"The neurosurgeon told me straight up that I could have severed my spinal chord [and] I could have died on the pitch," he says.

Munster would go on to win the Heineken Cup next season, and after a nine-month absence Sheahan returned to the side, despite the advice of his doctors. "The tear was up at the higher end of my neck, the most dangerous part, and I was more or less told that it was all over but I just couldn't accept that, I felt that I had more to give."

It was not the neck injury, but a tear to his pectoral muscle that finally thwarted a transfer to French Top 14 club Brive and caused Sheahan to hang up his boots. By the time he had lost the battle for match fitness there was a new challenge on the horizon, one that would dog him just as much as injuries ever did during his time on the pitch.

Throughout his playing career Sheahan had remained active in the housing market, buying up about a dozen buy-to-let properties across the country. The investment was to backfire when the housing bubble burst and Bank of Ireland, which had provided him and his brother Joseph with credit between 2005 and 2008, called in their loans.

After they were called in during 2011 the bank moved to appoint a receiver to several of Sheahan's properties, which prompted a court battle between the two parties. A recent judgement by High Court judge Ms Justice Iseult O'Malley found in favour of the bank and said that it was an "undoubted fact" that neither Joseph nor Frank Sheahan Jr had, at the time of being given loans, the income to support capital repayments and said that it was likely that all parties expected the property market to continue to rise.

Although limited in what he can say as the case has not yet been fully concluded, Sheahan admits that he may have been too eager to invest to dip his toes into the property market.

"As a rugby player you end up retiring in your very early 30s," he says. "My idea behind it was that it would be my pension. Prices seemed to be going the right way, I said that there was no point leaving my money sitting."

Asked whether he was naive to have such faith in the property market, Sheahan points out that he was not the only investor to be taken in by the Celtic Tiger bubble. "Go through the best business developers, the best business people, the best economists in the country, we were all naive".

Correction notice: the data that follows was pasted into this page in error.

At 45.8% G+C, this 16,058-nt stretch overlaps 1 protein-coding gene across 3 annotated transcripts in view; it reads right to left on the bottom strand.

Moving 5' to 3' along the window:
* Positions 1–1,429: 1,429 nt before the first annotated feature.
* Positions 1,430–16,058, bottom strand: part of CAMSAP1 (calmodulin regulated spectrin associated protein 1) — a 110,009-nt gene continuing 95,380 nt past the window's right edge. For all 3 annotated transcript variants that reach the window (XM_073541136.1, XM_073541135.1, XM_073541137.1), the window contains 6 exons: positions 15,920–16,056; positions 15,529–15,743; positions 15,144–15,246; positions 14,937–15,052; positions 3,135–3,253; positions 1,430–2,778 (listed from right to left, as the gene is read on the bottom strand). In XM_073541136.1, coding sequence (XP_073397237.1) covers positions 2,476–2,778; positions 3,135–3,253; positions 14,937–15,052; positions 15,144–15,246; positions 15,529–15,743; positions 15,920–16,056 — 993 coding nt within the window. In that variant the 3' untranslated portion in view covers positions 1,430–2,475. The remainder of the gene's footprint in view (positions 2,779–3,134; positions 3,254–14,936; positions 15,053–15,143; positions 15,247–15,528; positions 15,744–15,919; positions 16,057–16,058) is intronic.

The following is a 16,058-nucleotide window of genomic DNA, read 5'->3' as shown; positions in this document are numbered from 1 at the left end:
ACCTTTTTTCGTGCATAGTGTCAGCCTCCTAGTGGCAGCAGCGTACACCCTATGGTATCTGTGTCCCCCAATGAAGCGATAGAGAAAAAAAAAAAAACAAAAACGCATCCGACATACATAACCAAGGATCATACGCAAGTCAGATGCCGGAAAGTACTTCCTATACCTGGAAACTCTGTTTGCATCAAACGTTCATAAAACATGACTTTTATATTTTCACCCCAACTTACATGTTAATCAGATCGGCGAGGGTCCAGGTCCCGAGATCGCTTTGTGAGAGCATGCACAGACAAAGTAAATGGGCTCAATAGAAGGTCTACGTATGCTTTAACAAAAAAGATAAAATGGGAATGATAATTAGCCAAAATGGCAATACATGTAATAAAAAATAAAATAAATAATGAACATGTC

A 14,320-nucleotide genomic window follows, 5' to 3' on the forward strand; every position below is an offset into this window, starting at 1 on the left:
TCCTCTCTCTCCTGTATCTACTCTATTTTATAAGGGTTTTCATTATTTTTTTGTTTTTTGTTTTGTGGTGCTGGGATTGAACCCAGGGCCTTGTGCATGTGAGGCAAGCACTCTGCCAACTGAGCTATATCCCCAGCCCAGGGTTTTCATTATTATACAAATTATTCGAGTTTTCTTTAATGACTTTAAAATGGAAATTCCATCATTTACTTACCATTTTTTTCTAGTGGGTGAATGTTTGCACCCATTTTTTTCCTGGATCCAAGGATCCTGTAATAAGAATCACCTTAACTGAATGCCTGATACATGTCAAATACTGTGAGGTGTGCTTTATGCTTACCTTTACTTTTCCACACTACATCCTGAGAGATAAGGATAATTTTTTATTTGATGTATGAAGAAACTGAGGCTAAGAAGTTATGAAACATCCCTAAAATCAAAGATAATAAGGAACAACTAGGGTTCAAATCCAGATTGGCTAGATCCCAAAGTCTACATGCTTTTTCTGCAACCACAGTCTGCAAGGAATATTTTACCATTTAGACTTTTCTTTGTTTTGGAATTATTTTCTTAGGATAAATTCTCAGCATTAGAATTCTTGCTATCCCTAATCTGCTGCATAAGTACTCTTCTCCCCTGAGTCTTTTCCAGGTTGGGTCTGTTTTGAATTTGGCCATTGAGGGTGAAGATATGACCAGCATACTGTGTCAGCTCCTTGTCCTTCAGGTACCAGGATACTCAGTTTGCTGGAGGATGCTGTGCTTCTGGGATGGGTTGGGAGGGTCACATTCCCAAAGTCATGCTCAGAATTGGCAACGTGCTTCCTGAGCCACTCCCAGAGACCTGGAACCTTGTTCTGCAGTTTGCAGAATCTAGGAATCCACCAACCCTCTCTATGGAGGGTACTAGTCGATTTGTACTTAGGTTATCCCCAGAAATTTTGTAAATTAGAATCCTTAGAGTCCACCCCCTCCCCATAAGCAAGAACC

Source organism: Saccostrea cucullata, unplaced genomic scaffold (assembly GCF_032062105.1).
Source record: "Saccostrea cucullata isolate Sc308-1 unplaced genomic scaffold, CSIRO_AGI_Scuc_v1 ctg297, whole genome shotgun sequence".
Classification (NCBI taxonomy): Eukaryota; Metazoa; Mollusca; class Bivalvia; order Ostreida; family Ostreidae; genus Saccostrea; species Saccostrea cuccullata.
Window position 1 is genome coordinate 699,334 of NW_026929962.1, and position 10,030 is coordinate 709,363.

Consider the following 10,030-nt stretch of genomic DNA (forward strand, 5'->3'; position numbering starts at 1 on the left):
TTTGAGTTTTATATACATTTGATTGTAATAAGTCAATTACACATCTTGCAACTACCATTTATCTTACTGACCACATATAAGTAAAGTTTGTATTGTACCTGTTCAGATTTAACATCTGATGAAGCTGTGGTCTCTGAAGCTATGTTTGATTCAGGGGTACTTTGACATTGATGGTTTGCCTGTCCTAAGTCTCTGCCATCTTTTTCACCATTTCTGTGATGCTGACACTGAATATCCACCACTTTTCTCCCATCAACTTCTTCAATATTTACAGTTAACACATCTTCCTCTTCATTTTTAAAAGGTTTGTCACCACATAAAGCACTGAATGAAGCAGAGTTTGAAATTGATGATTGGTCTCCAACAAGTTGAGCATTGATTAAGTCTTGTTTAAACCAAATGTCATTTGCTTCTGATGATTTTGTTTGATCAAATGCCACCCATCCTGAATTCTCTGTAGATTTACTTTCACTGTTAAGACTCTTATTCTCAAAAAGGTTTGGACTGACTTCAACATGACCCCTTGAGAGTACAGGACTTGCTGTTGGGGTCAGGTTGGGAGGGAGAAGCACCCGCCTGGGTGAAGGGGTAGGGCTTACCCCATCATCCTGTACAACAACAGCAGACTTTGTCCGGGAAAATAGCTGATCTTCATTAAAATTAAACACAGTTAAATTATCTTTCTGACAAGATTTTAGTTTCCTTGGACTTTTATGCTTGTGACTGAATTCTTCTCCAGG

He acknowledges that he has made mistakes in the market but adds that his lenders should share some of the blame, saying that there has to be "some shared responsibility" relating to his investments.

Despite his legal troubles, in 2013 Sheahan and his wife Norma decided to set up the Pendulum summit, a one-day event dedicated to bring together some of the top names in business and motivation both in Ireland and abroad.

The move was a risky one for Sheahan, as Ireland was only beginning to emerge from the depths of a painful recession and there was no guarantee that executives would buy into his message of self-empowerment. However, once the summit managed to secure 600 attendees in its inaugural year, Sheahan found it easier to expand.

"If I go into a CEO's office and I start talking to him about mindfulness and spirituality, he'd kick my arse out of the door. But if I can give good examples of companies who have attended Pendulum who have seen their bottom line increase, then they start listening to me," he says.

Sheahan has succeeded in bringing in big names to deliver the summit's keynote address so far, with astronaut Chris Hadfield and controversial spirituality advocate Deepak Chopra anchoring the event in 2014 and 2015 respectively.

His keynote speaker this year, massively successful US motivational coach and speaker Tony Robbins, may be the most well-known so far, and Sheahan is clearly an advocate, his eyes going bright at the mere mention of his name.

"He is a sensation. His content, his delivery, his passion, it's the most incredible thing I have ever heard," he enthuses. "He's very practical as well, he talks about immersion, spending time with whoever is the best at something until you can master that skill. [That's] why I wanted him here."

After the Pendulum summit, which is set to take place in the first week of January, Sheahan will look at expanding abroad to capitalise on the event's increasing brand. The growth will be on top of his already heavy workload, as Sheahan says that he would only sleep for about four hours a night in the run-up to the conference.

Despite the taxing schedule, he insists that he would not change it for anything, and hints that his passion for his work now may supersede the drive he had during his playing days.

"I loved rugby to pieces, I absolutely adored it, but I always kind of looked forward to the day when I did retire because I had so many ideas in my head that I wanted to do," he says.

"Me and Norma joke that we have five human children and we have a sixth in Pendulum as well. It's the old story of finding a job you love, and never working a day in your life."